I thought it would be a good idea to look at some snack ideas that could easily be incorporated into a healthy eating plan.
We quite often get stuck not knowing which snacks are best and as we know these days it is all too easy to grab a chocolate bar or a biscuit to bridge the gap – foods that have no nutritional value, not very sustainable and will make us hungry again very soon afterwards.
Eating these types of foods will also create wild swings in blood sugar. This is not ideal because it will create internal stress and the release of the stress hormone cortisol.
Too much cortisol released into the body has been shown to deplete the immune system. As we know it is important that our immune systems need to be as strong as possible.
What are good snacks?
Ideally our snacks should be simple, tasty, nutritious and contain some form of protein which has been shown to help keep blood sugar steady and keep us satisfied longer.
Here are some ideas that you could try out;
- Fresh fruit and some unsalted cashew nuts or almonds (these particular nuts are the highest in protein). I know nuts a can be moorish and calorific (not a good idea if you are conscious of your weight) and some people want to know how many is enough. I always say a small amount on the palm of the hand is a good guide.
- Oatcakes or rice cakes spread with a nut butter, hummus or tahini.
You can buy almond nut butter, cashew nut butter and hazelnut butter. These are the preferred options to peanut butter which tends to be high in sugar and salt. Tahini is simple ground sesame seeds. It is one of the ingredients in Hummus and can be found in most large supermarkets. I particularly like the Meridian make as it tends to have a much nicer texture and flavour. You can buy light tahini where the husks have been removed from the sesame seeds or dark tahini where the husks have been left on. This has a stronger flavour.
- A mug of lentil/bean based soup.Homemade is preferred but failing that try to buy a fresh soup from the supermarket avoiding the creamy based varieties which are high in saturated fat, look for the vegetable bean/lentil varieties. Canned soups are very high in salt and the canning process destroys any vitamins in the vegetables so these are best avoided. Similarly the dried sachet varieties would be the same.
- A seed mix, Take more or less equal quantities of pumpkin seeds, sesame seeds, sunflower seeds, mixed with some unsalted cashew nuts and a few unsulphured chopped up dried apricots to add a little natural sweetness.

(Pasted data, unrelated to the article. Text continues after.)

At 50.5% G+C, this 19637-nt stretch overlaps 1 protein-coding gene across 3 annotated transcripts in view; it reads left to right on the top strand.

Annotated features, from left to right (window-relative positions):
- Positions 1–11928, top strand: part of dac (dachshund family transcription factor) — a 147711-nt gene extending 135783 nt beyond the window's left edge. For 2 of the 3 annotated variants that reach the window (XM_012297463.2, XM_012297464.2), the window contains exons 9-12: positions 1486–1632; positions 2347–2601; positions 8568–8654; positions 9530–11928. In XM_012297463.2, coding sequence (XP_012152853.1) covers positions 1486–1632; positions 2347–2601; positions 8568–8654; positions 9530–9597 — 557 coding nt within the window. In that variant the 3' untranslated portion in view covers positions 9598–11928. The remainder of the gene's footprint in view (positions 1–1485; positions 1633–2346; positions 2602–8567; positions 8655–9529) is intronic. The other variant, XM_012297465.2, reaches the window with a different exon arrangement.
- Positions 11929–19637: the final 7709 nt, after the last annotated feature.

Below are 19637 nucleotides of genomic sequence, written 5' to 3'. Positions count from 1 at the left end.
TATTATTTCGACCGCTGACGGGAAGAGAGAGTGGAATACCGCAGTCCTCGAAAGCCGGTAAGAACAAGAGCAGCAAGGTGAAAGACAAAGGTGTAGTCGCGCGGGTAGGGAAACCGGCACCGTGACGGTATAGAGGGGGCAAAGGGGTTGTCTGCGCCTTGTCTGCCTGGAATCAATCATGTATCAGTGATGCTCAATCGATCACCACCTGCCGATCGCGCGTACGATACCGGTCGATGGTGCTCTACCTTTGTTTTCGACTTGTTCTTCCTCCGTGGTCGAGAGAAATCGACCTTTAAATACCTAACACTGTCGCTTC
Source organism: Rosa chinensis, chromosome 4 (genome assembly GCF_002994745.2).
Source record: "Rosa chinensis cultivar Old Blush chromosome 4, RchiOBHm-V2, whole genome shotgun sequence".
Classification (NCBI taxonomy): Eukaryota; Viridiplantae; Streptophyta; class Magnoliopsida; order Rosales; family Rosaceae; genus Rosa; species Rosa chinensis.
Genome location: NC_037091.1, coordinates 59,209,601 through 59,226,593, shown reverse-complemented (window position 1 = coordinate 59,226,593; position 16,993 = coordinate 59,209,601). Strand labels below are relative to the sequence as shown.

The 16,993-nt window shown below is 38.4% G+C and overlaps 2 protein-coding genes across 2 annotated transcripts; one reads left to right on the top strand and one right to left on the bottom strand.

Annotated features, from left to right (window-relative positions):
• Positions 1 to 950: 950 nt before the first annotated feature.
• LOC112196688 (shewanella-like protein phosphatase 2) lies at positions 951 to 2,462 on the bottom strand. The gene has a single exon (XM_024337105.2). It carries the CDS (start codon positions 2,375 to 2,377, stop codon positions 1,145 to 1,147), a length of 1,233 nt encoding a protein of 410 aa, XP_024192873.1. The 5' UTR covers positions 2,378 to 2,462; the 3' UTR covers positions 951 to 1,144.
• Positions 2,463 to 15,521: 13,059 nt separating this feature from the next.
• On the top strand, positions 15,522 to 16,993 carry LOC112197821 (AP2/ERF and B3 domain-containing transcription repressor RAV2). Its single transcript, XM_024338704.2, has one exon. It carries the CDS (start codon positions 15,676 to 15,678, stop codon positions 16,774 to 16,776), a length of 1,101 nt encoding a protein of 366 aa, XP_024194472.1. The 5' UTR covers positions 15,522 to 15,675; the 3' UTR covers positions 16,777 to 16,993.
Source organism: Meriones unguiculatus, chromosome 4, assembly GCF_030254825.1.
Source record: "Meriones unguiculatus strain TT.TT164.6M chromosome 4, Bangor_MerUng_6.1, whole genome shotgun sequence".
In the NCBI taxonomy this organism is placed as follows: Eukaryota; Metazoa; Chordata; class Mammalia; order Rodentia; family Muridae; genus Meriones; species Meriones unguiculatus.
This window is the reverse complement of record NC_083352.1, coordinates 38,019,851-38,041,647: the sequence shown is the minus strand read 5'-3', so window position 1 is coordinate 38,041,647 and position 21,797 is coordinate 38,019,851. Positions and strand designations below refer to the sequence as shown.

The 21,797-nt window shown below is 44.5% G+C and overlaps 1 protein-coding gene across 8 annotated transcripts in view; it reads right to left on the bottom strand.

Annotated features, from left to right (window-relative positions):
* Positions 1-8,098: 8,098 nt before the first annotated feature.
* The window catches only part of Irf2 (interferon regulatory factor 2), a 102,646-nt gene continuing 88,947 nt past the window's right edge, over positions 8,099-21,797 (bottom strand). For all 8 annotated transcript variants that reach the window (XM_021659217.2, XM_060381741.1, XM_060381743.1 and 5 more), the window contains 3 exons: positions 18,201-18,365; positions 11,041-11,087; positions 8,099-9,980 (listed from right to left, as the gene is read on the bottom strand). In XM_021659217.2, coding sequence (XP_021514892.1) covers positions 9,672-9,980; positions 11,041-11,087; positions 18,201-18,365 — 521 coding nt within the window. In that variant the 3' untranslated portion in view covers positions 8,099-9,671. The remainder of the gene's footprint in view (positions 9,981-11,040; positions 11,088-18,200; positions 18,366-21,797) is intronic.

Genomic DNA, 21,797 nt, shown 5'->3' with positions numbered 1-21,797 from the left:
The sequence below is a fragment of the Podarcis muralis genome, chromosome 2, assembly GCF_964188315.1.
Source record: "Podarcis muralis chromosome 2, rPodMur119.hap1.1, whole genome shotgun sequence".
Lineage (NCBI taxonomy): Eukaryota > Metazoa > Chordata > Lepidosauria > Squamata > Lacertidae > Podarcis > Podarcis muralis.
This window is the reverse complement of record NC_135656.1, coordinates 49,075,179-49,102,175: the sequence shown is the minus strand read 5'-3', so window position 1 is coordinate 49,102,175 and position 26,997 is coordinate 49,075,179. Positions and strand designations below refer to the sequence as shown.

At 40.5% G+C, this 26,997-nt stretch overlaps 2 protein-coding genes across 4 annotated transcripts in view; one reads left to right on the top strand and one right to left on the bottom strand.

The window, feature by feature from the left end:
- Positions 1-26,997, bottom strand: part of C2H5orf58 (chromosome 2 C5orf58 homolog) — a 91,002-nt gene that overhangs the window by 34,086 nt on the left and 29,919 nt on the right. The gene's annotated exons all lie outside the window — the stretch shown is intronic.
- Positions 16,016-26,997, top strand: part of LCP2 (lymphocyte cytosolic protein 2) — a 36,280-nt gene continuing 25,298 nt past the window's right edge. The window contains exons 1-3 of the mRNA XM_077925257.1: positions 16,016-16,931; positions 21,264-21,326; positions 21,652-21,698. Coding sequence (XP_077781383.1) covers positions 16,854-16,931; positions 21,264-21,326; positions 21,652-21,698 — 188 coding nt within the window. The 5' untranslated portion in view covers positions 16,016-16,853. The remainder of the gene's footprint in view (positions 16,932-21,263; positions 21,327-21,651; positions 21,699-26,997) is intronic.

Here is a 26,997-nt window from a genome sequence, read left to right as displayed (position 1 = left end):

The unsulphured apricots are the very dark brown variety. The sulphured variety are bright orange. Sulphur dioxide is used as a chemical preservative found mostly in dried fruits and wine. It is used to prevent discolouration of the fruit and the growth of microorganisms. It has been linked to many potential health problems.
- A simple wholemeal cheese scone.
- A bowl of wholegrain unsweetened cereal with milk sprinkled with some berry fruits.
Preferably oat milk, rice milk or almond milk which can all be bought from major supermarkets.
- Natural unsweetened live bio organic yogurt with fresh fruit and sprinkled with seeds.
I like the Yeo valley or Rachel’s variety of natural yogurt. As yogurt is fermented the fermenting process decomposes the growth factor that you find present in standard yogurt and milk.
- Raw vegetable sticks dipped in hummus. You can now buy all sorts of different varieties of hummus like coriander flavour or red onion flavour which ring the changes. Personally I do try and make my own as the shop varieties can be high in salt. Hummus does freeze very well so a batch make and freeze down in pots would be the ideal scenario. But I am aware that we do live in the real world and we do not always have the time or energy so supermarket varieties are handy.
- ½ a ripe avocado mashed and spread on oatcakes or a slice of whole grain bread toasted and sprinkled with a little lemon juice. Absolutely delicious.
Avocados have twice the potassium content of bananas and as we know potassium creates alkalinity in the body. They are also rich in the essential fatty acids that help to reduce bad cholesterol.
- A fruit smoothie with 1 tablespoon of ground almonds added. This could be any 3 or 4 pieces of fruit of your choice. The ground almonds add the all essential protein to prevent the concentration of Fructose from the fruit making blood sugar go high.
Finally I want to share a recipe with you
Chocolate crunches. (adapted from ‘The Secrets of 100% Health Cook Book’
by Patrick Holford and Fiona McDonald
This recipe has a Glycaemia Load of 8 which is very low despite the fact that it contains chocolate. Give it a go, it is really simple to make and It does freeze.
200g/7oz dark chocolate 70% cocoa solids broken into chunks.
125g/4oz rough oatcakes.
50g/2oz goji berries
50g/2oz broken walnut pieces.
50g/2oz pumpkin seeds.
2 tsps mixed spice.
1 tsp ground cinnamon.
50g 2oz cashew nut butter or unsalted peanut butter.
- Melt the chocolate in a heat proof bowl over a pan of simmering water.
- Crumble the oatcakes into a mixing bowl and add the nuts, seeds, berries and spices.
- Once the chocolate has melted stir in the nut butter till well mixed and smooth. Add all the other dry ingredients and mix really well to make sure that everything is well coated.
- Spread the mixture evenly onto a baking tray covered with a piece of baking parchment. Put in the fridge to set or freeze straight away.
Blog originally written by Caroline Sept 2012